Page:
My Dorothy.


We came to this place looking for secrets. We called it Urrut, which in the old tongue meant Old Place. It bordered a small kingdom of no significance, other than that it was near these mountains. The borderland was vast; long plains of grass and great rock shelves, impossible to climb. Cranes and bridges had to be built so that men could cross. When the expenses for it were accrued, many asked ďWhy bother? What possible reason could there be for men to bring their wives and children to Hell?Ē

That is what they thought of this place. They thought that when the worst of them died, as punishment they would be condemned to live here, to be tortured and killed again and again, forever. When a bad person died in the little kingdom on the borderland, they would burn the body and throw the ash high into the air so that it would be carried to Urrut and the offender would be damned forever.

The men who came here were not led. They had no corporate entity to fund them, no brave man of military veneration to lead them into the unknown. They were not grand adventurers seeking glory or scientists seeking to push back the darkness and superstition that surrounded this place. They were greedy men with nothing left, vagabonds and failed entrepreneurs who had no other place to go but to Hell. They were selfish men, too. They brought women and children with them, daughters and sons, mothers and wives. They did not want to explore, they did not want to conquer, they wanted to pillage. They wanted to command.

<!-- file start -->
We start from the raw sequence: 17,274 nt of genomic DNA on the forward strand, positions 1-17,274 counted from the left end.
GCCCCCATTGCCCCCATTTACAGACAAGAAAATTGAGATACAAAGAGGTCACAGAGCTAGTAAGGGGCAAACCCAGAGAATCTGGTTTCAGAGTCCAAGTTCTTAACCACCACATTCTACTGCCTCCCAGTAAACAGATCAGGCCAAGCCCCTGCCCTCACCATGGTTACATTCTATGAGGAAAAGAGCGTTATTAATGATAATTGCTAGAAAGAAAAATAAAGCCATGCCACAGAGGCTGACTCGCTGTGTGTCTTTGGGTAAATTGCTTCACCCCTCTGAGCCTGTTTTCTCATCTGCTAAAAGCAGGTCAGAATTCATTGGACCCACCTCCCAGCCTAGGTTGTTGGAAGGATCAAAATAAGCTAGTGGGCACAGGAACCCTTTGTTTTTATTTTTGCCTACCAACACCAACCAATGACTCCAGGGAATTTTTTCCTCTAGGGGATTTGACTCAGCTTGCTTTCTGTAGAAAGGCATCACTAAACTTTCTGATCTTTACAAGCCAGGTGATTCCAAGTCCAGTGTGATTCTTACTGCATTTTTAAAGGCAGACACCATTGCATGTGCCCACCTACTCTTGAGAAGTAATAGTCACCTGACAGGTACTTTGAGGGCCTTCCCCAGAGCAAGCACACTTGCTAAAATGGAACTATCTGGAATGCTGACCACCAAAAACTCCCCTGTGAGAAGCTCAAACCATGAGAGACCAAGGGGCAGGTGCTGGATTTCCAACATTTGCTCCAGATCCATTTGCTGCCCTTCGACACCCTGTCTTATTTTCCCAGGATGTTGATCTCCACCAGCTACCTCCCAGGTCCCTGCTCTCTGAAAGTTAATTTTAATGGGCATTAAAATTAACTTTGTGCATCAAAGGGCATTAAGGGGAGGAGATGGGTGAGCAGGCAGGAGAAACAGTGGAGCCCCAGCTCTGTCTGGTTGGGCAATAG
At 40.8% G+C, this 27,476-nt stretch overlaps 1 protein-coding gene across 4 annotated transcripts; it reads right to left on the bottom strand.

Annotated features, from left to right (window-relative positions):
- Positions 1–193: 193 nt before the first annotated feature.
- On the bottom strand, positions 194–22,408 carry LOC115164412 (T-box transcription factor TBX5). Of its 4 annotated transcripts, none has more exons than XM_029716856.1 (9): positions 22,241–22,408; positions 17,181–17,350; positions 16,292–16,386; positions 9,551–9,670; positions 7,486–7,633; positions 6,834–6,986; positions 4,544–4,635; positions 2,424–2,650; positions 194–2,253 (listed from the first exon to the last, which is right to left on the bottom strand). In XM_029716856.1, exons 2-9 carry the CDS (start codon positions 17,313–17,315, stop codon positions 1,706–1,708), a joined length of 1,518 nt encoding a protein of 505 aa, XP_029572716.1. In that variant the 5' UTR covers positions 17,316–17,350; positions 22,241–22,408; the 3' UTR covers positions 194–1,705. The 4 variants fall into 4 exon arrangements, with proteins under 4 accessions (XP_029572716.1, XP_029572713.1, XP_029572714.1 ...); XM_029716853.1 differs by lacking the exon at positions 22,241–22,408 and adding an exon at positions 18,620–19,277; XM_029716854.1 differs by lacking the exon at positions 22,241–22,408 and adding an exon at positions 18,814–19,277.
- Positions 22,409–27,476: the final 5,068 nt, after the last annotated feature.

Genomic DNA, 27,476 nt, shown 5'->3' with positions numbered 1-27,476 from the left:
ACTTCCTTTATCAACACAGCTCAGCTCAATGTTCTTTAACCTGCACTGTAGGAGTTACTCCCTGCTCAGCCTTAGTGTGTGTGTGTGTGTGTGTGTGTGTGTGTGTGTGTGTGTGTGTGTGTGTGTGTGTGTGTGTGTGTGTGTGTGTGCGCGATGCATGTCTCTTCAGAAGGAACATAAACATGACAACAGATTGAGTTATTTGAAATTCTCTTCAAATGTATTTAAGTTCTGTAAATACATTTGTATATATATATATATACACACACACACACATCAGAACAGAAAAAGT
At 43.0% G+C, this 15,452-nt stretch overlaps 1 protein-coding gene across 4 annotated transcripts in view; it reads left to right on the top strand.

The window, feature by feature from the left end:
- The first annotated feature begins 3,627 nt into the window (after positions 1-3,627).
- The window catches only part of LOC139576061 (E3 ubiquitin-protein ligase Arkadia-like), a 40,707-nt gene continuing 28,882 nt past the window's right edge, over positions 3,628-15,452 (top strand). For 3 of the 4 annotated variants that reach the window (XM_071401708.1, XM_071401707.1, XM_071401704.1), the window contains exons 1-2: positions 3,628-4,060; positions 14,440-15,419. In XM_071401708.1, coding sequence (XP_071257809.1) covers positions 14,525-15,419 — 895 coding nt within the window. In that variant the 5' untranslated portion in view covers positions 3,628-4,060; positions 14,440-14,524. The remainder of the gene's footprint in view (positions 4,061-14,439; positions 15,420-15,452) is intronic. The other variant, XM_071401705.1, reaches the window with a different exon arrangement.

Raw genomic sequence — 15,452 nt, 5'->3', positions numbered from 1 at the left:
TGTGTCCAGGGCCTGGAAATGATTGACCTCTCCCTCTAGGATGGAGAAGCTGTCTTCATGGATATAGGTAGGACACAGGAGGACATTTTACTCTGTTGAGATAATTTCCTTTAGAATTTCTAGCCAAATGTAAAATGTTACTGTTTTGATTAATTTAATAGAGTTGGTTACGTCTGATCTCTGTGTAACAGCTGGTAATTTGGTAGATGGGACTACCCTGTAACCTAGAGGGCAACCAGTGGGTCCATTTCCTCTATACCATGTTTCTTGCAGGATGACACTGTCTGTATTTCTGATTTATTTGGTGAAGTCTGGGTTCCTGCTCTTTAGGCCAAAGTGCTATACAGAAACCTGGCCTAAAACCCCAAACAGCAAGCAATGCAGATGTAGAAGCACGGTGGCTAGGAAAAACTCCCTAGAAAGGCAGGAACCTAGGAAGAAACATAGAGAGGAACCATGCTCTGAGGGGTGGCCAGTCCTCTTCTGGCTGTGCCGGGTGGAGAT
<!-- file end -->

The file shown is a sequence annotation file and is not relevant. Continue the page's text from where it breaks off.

It was the autumn when they set out. Atop the great barrier shelf they built an ascending bridge and rushed their families and belongings up a ramp and into the forest in dead of night. Trees crowded over the shelf and bent forward over the edge. Their roots dug into every crack in the rock, some as thick as men, cracking the shelf. The bridge may be there today, but in all likelihood it was destroyed immediately after it was found the next morning.

Days went by. They traveled through thick amber forests by day, clutching their rifles as their children clutched their bellies. No food had come their way, and they were deeply afraid none would come at all. They rationed their reserves, slaughtered the sheep they had brought with them, eaten root and leaf and soft tree bark in desperate hope that it wasnít poison. Sometimes it was, and a child would die. A pregnant woman miscarried, and died from the shock.

They pressed on. There was no consideration of turning back to the civilized world, not for any of them. If they were not running from that life, then they knew they would be condemned for coming here. They did not come here for glory Ė the men who did that were either shunned upon their inglorious return with empty hands and tales of ogres, or never came back at all. They had come here for secrets. They knew that this place was peopled. They knew of the hermits who spoke to trees and commanded beasts, they knew of witches who picked mushrooms and flowers in secret gardens and deep caves, who made remedies for age and diseases men didnít know they had.